A mass informal migration out of Thailand is continuing, following new rules to crackdown on unregistered migrant workers. On Tuesday the Thai Government announced that the grace period for implementing the rules will now be extended from 120 to 180 days until 1 January 2018, giving unions and NGOs more time for monitoring and to push for further consultation.
According to a briefing from the ILO’s Migrant Working Group, as of 4 July around 200,000 migrant workers from Myanmar had returned to their country through immigration checkpoints. Almost 5,000 Cambodian migrant workers had returned through one checkpoint alone, however country-wide data was not available. Reports have emerged that officials at a checkpoint in Mae Sot district had extorted money from irregular workers.
“This is a senseless policy with no consideration of human rights”, said BWI General Secretary Ambet Yuson. “Thai officials know how crucial migrant workers are to the local economy. The migrant worker laws in Thailand were already unnecessarily restrictive; we urge the Thai Government to immediately rescind the crackdown operation and suspend the implementation of the new law altogether.”
The Thai Government operates a ‘pink card’ system for the registration of irregular migrant workers. A registered pink card-holder can work for up to two years, however they are not eligible for social security, leave, workers’ compensation or drivers’ licences. Prime Minister Prayut Chan-o-cha called on unregistered migrant workers to undergo the required documentation procedure and nationality verification process.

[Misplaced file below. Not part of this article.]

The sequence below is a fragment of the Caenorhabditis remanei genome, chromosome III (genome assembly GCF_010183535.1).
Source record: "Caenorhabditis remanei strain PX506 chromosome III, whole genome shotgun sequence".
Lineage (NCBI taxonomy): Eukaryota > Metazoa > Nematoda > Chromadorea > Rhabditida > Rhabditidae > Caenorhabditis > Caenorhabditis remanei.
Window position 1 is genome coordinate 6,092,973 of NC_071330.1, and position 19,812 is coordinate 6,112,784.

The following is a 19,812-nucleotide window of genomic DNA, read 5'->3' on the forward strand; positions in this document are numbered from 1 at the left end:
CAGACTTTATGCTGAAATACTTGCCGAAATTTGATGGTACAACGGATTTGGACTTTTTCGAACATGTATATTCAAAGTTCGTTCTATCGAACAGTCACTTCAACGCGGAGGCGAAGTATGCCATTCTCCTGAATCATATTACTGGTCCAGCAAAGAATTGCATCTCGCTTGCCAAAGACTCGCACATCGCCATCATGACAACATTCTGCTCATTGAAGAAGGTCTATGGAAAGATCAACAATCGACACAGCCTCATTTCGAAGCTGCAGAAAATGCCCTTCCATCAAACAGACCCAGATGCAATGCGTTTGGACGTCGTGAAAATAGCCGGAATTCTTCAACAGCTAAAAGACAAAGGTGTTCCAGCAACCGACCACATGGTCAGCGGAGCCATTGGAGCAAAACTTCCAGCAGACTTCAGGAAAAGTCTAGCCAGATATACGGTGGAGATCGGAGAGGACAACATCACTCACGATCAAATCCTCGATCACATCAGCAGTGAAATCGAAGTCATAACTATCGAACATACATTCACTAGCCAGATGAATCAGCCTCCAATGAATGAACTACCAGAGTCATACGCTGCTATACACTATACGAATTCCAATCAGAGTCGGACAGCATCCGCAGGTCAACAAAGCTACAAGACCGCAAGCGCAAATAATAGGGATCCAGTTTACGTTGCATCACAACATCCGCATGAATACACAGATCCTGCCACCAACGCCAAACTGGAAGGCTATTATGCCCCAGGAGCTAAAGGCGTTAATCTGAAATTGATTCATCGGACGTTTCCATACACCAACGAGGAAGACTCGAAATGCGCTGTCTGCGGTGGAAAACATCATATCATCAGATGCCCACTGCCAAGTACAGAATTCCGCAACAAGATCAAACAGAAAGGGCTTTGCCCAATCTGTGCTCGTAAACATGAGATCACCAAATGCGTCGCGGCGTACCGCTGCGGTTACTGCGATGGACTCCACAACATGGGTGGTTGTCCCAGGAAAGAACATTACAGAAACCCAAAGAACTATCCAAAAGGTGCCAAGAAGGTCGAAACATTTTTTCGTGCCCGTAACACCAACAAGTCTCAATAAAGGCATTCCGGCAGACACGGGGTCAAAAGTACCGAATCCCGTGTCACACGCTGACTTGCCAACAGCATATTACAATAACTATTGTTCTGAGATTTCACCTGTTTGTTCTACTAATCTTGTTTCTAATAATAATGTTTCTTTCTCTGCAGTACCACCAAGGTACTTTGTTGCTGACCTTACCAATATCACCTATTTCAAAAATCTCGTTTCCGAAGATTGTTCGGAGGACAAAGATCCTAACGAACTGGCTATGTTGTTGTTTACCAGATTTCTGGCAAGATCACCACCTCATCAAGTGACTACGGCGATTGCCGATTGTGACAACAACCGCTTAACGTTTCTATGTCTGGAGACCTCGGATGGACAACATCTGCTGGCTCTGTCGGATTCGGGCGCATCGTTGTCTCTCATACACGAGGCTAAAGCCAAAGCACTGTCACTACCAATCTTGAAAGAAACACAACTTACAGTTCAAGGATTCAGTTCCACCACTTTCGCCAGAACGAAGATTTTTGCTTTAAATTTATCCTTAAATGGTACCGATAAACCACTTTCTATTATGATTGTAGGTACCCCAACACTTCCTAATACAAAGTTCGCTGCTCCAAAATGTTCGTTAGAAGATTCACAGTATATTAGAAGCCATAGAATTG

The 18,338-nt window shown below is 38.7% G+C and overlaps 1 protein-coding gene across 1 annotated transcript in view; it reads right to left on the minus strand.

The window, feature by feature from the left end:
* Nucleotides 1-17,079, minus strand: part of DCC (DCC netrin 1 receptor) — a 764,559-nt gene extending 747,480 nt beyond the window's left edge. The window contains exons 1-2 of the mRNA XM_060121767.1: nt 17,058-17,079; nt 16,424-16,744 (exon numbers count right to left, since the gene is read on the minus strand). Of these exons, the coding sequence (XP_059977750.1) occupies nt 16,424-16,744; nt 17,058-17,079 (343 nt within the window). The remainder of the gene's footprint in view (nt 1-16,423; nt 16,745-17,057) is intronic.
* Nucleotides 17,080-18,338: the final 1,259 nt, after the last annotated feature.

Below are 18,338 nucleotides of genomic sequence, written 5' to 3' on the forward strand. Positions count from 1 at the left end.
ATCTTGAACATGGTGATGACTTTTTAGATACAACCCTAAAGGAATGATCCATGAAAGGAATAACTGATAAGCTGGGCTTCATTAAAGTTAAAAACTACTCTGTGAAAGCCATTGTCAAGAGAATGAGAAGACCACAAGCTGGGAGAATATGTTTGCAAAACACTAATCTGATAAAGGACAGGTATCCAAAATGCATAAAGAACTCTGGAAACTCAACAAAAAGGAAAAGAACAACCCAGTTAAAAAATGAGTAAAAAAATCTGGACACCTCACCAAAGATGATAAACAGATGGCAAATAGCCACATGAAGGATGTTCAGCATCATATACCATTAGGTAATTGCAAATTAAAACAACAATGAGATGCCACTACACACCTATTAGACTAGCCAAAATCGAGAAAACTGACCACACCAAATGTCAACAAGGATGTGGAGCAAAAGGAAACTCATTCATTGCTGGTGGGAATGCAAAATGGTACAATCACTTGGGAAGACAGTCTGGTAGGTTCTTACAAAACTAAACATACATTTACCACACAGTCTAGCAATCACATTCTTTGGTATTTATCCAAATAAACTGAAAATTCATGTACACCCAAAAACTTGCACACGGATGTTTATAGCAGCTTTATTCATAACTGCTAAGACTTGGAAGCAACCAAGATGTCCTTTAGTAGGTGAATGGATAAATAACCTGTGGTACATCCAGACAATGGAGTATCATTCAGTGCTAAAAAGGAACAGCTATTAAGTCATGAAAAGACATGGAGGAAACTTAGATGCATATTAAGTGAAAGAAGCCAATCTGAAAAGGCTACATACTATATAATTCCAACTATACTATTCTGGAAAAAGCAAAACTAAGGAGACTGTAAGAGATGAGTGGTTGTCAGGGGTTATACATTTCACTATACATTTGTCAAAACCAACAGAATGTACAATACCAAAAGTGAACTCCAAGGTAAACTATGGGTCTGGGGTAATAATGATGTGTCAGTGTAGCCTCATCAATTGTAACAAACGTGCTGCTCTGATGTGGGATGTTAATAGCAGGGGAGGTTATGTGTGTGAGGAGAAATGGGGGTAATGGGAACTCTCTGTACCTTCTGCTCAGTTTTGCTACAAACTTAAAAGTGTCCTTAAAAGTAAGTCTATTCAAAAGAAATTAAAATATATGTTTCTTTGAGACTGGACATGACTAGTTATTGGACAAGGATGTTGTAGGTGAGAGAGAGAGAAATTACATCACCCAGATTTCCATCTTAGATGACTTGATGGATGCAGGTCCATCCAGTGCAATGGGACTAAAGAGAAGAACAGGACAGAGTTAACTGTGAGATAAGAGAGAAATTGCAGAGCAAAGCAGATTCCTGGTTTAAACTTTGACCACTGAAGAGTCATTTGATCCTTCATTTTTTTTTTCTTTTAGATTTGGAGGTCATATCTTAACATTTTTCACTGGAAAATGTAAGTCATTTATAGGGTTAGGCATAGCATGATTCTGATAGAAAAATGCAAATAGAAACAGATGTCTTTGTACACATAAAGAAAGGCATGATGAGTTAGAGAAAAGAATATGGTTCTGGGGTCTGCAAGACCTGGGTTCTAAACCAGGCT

Mass layoffs triggered by the law have been experienced by many migrant workers in Thailand, even those with pink cards. For example, the Building and Wood Workers’ Industrial Council of Thailand (BWICT) has been defending a group of migrant workers laid off from the Tostem construction materials factory in Patum Thani Province, producing aluminium windows and doors.
It is well established that the Thai immigration regime is plagued with problems and corruption. Workers who cannot register within the unreasonably short annual registration period contend with police extortion, and disproportionately high costs put workers on the backfoot from the outset. The mountains of paperwork required drives work to labour brokers, feeding corruption.
Registered workers still have to contend with Thailand’s labour laws, which take little account of international human rights norms. They are restricted to certain labour-intensive industries and prohibited from travelling outside of their workzones. They are still bound to their employer, punishable by arrest or deportation.
BWI uses the term ‘irregular’ in reference to workers who are undocumented or without papers.